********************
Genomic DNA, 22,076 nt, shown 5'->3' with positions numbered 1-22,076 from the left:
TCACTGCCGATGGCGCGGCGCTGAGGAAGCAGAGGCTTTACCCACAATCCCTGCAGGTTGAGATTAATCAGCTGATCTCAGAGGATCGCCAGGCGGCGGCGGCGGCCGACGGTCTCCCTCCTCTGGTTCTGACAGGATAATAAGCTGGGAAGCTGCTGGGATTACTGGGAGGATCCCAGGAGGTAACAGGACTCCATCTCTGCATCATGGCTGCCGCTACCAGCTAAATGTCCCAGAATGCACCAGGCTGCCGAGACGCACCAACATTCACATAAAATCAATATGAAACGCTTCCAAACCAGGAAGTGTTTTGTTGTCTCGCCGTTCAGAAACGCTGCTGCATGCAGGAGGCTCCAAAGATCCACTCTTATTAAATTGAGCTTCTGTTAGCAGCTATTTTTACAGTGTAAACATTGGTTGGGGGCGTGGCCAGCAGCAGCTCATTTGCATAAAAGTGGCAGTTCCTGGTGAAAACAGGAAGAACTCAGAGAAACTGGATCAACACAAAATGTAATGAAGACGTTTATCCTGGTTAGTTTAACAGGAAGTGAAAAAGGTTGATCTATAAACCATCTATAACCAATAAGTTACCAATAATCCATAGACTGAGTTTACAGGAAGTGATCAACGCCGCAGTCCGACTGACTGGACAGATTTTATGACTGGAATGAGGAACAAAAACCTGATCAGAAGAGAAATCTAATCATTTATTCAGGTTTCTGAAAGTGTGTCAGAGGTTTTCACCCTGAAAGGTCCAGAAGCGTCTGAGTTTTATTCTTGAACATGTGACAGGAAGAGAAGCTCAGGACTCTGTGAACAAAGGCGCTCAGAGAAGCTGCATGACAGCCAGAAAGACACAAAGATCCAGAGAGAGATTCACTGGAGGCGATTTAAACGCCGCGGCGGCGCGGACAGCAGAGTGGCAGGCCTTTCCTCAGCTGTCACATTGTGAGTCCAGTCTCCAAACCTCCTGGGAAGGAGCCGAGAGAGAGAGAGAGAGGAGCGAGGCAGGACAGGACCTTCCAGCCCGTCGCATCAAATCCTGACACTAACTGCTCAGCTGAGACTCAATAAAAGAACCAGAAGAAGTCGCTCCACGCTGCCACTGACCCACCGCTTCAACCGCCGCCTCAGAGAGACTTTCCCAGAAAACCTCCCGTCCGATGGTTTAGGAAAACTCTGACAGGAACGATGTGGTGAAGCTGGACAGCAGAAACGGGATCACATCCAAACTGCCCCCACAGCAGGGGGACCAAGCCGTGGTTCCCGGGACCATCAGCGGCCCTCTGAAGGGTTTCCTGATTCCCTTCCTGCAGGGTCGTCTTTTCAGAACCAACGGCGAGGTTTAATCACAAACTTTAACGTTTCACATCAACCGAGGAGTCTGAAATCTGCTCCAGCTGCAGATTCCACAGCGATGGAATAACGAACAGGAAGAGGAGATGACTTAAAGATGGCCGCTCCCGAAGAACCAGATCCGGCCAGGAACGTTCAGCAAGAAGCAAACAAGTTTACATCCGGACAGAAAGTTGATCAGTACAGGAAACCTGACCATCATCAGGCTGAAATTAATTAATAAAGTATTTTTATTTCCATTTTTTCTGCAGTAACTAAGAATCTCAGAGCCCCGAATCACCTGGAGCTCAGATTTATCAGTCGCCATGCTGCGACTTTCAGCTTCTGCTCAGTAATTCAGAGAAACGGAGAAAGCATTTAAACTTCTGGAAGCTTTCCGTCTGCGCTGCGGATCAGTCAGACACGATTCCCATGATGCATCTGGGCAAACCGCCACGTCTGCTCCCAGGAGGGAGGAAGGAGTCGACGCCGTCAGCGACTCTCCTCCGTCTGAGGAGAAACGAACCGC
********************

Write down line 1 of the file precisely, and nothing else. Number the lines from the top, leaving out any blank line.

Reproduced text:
Genomic DNA, 22,076 nt, shown 5'->3' with positions numbered 1-22,076 from the left: